Side Letter: EQT’s self-improvement, Legend’s new deal, shopping in the UK

A major private markets player has put some measurable diversity targets in place. Plus: inside Legend Capital's restructuring, buying opportunities in the UK and more. Here’s today's brief, for our valued subscribers only.

Just happened

Hard targets

Ruler people measure

Credit to EQT. The firm has put some measurable targets around diversity, something which – as far as we are aware – no other firm has done (please correct us if we are wrong).

In the firm’s annual report, published yesterday, chief exec Christian Sinding noted:

  • 65 percent of investment professionals recruited this year should be female;
  • advisors (commercial, tax, legal etc.) should have minimum 25 percent women in the team;
  • 25 percent of portfolio company independent board members must be female.

“[W]e know that diverse organisations create both more innovation and more stable and long-term returns,” Sinding wrote. Last month, Eurazeo chief exec Virginie Morgon, labelled PE’s approach to gender diversity a “joke” and a “disgrace”.

Secondaries to the rescue

Asian funds have a distribution problem, as we reported yesterday, and China’s Legend Capital has looked to the secondaries market for help. The Beijing-headquartered GP has restructured its 2008-vintage fund, moving the 12 remaining assets into a $200 million, five-year continuation vehicle, sister title Secondaries Investor reported. Hamilton Lane backed the deal, with Campbell Lutyens advising. A quarter of the sum is made up of follow-on capital. In emerging Asia, only 2007-vintage funds have distributed more than 100 percent of committed capital. Just two vintage years since have distribution-to-paid in capital greater than 60 percent, according to eFront data.

Shopping in London

Research released this morning by law firm Mayer Brown looks like it confirms a hunch we are currently investigating: that Europe, and the UK in particular, look tempting for global investors right now. The total value of UK acquisitions by US PE firms jumped by 59 percent from 2018 to 2019, the firm said. Chinese and continental buyers also upped their activity.

Are you looking at Europe or the UK through fresh eyes? Contact Carmela Mendoza:


Antivirus. Listed alternatives giant Blackstone has, through its charitable foundation, committed $1 million “to support healthcare and counseling services for communities in China affected by coronavirus”,  the firm said in a statement last night.

More EQT. US partner Matthew Levine is leaving the firm at the end of March, the firm confirmed to us. News of Levine’s departure after more than five years at the Sweden-headquartered megafirm was first reported by Nasdaq. He’s based in EQT’s New York office. No news yet on what he’s planning to do next.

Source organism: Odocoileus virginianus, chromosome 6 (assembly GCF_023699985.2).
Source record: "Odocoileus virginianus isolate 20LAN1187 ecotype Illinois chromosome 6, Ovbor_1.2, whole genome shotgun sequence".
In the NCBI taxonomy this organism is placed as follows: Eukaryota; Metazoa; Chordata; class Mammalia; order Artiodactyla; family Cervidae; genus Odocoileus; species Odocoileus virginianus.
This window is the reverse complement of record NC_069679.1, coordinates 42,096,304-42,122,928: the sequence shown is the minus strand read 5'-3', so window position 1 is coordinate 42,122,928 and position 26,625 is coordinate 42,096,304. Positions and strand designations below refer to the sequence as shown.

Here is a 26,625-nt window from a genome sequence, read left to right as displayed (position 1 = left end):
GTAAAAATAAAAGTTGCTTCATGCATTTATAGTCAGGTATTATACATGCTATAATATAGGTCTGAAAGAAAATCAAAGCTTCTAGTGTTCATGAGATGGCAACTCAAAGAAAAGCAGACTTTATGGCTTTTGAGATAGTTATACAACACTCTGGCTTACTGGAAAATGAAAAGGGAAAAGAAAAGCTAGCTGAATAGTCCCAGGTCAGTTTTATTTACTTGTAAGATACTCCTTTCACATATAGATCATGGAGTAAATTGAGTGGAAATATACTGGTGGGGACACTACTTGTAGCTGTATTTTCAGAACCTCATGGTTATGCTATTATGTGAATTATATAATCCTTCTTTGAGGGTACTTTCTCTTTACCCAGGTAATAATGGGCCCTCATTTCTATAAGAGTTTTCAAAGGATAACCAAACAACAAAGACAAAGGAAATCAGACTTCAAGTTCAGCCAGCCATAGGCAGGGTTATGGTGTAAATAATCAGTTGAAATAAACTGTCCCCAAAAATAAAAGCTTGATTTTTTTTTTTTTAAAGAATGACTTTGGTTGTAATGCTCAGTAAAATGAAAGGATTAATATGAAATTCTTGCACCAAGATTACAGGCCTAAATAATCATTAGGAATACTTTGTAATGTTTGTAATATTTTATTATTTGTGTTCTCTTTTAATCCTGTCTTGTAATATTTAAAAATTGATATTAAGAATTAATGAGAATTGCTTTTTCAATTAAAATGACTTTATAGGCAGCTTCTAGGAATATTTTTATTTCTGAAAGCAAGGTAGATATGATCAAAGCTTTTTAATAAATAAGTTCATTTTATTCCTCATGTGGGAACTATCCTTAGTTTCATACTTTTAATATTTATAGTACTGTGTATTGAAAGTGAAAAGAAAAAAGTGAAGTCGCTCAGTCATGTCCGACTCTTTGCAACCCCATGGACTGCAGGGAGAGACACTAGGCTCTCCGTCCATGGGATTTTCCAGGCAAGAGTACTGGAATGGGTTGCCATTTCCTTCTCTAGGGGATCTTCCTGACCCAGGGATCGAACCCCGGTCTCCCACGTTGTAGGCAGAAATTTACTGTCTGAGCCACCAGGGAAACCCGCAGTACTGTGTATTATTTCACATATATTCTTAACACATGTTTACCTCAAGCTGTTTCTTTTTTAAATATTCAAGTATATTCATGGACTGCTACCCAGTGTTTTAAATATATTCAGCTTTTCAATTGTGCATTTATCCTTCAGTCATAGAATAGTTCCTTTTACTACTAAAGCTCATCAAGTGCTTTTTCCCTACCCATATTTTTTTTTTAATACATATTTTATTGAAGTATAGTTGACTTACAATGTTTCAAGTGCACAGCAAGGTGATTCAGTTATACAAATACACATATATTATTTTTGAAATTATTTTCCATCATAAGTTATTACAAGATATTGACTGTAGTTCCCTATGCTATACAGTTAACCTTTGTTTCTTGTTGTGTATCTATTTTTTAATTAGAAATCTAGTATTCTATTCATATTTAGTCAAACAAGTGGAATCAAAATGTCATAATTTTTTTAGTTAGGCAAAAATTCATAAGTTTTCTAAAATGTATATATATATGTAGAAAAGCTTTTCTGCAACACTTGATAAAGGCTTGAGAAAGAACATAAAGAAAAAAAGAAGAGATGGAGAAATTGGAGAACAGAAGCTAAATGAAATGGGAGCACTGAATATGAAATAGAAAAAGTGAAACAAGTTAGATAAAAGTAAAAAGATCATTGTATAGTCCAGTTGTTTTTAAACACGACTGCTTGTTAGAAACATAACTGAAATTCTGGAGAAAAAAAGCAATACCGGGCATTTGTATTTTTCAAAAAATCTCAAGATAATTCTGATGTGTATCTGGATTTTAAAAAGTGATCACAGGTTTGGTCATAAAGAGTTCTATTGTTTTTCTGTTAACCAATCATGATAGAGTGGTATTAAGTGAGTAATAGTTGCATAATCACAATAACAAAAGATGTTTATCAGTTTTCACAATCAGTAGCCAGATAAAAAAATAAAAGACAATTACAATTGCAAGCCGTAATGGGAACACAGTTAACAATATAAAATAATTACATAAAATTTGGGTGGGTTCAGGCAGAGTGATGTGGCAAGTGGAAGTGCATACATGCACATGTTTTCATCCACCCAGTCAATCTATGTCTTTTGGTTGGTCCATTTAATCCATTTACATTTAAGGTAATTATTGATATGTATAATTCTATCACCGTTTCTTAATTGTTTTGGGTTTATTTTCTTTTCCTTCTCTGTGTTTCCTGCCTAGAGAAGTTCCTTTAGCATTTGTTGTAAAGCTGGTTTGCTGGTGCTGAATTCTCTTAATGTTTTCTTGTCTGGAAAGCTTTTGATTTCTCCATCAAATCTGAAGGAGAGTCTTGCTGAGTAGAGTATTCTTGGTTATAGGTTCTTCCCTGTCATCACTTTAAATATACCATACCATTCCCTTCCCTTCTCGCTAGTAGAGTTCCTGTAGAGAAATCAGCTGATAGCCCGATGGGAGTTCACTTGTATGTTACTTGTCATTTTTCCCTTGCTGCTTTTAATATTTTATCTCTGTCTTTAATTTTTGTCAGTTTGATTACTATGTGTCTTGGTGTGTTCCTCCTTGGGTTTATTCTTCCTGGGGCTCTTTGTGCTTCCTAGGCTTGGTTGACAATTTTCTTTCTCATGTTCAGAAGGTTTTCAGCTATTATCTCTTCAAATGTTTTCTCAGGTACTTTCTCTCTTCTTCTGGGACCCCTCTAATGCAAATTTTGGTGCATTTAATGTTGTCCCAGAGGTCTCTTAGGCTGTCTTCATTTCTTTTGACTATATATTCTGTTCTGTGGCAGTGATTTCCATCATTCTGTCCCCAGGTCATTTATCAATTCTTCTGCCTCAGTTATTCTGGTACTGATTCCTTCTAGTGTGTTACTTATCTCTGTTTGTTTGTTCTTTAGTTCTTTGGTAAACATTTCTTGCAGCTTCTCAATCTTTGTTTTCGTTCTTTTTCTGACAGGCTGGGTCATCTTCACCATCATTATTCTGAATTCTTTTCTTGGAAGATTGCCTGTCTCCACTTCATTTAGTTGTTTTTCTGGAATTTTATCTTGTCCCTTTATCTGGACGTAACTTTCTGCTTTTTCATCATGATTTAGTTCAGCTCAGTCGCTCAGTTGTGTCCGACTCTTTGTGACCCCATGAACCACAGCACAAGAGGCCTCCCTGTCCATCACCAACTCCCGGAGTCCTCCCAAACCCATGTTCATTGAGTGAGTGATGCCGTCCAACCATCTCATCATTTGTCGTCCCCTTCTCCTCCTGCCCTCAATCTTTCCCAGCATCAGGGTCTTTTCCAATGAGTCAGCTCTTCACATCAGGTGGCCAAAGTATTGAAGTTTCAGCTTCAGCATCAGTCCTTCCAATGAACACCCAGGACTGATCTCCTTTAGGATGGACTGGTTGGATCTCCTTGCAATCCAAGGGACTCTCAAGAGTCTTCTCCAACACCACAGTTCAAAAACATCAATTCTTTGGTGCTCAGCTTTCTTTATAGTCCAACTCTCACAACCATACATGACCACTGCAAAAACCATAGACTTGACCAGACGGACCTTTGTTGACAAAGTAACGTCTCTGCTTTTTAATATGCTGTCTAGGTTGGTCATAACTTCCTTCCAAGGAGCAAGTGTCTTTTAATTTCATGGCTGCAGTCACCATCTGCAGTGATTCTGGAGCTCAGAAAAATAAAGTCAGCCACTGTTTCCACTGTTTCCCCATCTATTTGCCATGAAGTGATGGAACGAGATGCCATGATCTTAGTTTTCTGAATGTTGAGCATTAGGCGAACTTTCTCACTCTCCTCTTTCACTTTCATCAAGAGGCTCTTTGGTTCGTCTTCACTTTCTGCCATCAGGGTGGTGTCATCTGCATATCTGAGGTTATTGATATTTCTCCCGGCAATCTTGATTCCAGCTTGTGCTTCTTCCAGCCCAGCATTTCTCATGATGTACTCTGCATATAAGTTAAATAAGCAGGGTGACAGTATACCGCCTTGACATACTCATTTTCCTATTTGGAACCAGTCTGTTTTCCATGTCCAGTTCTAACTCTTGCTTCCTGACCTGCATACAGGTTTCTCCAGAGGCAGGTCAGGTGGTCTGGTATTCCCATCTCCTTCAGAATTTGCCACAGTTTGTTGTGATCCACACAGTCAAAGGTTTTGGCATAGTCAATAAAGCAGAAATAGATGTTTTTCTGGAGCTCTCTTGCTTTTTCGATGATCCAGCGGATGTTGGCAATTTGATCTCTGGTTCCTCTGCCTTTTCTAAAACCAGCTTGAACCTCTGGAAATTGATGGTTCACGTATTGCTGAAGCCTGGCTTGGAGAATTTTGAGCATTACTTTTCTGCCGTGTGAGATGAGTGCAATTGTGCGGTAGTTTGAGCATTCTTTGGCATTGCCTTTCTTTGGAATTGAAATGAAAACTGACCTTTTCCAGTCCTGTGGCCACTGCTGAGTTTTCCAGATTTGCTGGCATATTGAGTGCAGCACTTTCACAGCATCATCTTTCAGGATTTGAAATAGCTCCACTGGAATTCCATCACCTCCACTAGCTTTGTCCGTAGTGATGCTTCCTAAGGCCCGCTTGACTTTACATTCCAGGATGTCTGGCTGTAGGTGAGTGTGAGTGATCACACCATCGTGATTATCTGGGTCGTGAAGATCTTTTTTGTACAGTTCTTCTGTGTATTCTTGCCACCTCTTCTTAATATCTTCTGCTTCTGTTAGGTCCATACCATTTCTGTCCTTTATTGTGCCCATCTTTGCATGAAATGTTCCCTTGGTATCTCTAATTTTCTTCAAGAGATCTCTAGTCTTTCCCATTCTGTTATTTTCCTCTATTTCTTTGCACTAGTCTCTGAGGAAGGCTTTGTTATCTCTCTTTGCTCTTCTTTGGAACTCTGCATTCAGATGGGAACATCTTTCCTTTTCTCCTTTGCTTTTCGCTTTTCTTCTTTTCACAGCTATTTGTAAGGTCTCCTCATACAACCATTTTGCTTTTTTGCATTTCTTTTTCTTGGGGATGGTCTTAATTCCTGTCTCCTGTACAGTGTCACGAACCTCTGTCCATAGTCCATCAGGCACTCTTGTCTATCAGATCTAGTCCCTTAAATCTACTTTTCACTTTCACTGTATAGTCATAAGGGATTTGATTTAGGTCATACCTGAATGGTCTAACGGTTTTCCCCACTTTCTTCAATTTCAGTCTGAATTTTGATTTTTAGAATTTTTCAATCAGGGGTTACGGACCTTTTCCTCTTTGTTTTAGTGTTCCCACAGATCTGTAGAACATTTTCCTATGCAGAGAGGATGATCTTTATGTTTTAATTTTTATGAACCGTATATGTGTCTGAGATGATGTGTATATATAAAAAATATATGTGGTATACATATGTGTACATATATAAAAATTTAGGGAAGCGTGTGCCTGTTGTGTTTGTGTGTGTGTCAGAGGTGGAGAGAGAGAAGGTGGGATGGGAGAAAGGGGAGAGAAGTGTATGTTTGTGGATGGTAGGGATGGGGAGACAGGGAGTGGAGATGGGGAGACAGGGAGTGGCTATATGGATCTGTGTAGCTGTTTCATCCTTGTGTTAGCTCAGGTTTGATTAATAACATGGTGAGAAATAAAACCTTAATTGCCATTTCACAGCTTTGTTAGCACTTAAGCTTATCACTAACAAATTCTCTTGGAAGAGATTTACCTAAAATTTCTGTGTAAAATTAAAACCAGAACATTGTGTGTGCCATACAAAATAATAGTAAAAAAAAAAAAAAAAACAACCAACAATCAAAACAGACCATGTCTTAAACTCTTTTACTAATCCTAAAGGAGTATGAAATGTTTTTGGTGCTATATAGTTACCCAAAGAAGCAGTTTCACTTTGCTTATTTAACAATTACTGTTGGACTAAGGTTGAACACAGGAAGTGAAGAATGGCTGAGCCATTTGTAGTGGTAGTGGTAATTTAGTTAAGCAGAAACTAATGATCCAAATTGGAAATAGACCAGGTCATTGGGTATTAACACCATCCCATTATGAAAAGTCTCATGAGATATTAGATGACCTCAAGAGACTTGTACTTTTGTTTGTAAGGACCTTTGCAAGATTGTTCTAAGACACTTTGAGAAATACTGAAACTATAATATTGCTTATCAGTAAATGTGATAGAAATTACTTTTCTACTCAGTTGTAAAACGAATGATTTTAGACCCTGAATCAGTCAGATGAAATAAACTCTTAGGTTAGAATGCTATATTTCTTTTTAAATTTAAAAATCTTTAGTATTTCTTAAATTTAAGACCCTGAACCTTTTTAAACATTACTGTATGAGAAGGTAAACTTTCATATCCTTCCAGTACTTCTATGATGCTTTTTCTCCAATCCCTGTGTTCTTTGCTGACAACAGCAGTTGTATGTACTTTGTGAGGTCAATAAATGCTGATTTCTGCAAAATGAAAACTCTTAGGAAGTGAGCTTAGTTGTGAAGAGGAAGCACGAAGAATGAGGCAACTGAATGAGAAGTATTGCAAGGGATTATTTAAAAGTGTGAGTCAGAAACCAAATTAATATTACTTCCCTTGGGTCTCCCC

PE losing the bun fight. The grocery business’s resilience to recession has long made it a popular target for PE investment. Now, intense competition from online retailers is upsetting the apple cart. According to the WSJ, three grocery chains went bankrupt in January, two of which –Fairway Market and Earth Fare – are PE-backed.

Dig deeper

Empire State strikes back into PE. New York State Common Retirement Fund has agreed to $615 million-worth of private equity commitments to four separate vehicles, according to the pension’s December investment report. The commitments comprise of $300 million to Harbourvest/NYSCRF Pioneer Partnership Fund III, $250 million to Insight Venture Partners XI, $50 million to Eagletree Patners V and $15 million to Hosen Private Equity III.

For more information on NYSCRF, as well as more than 5,900 other institutions, check out the PEI database.

They did the math

Alternative power. The world’s largest pensions, with about $47 trillion of assets, have poured more money into alternatives in the last 20 years, with as much as 23 percent of their portfolio in alts in 2019, per a report from Willis Towers Watson. Their approach to PE has evolved too – in-house investment teams are favoured and responsible investing is a priority.

He said it

“We have about 35 board seats. We have become more reluctant to accept invitations to join boards because it involves more and more work.”

Francesco Kaelin, head of private equity at the Swiss National Accident Insurance Institution, tells PEI the rise of GP-led secondaries is causing headaches for LPs on advisory boards.

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Today’s letter was prepared by Toby MitchenallIsobel MarkhamAdam LeRod JamesCarmela Mendoza and Alex Lynn.

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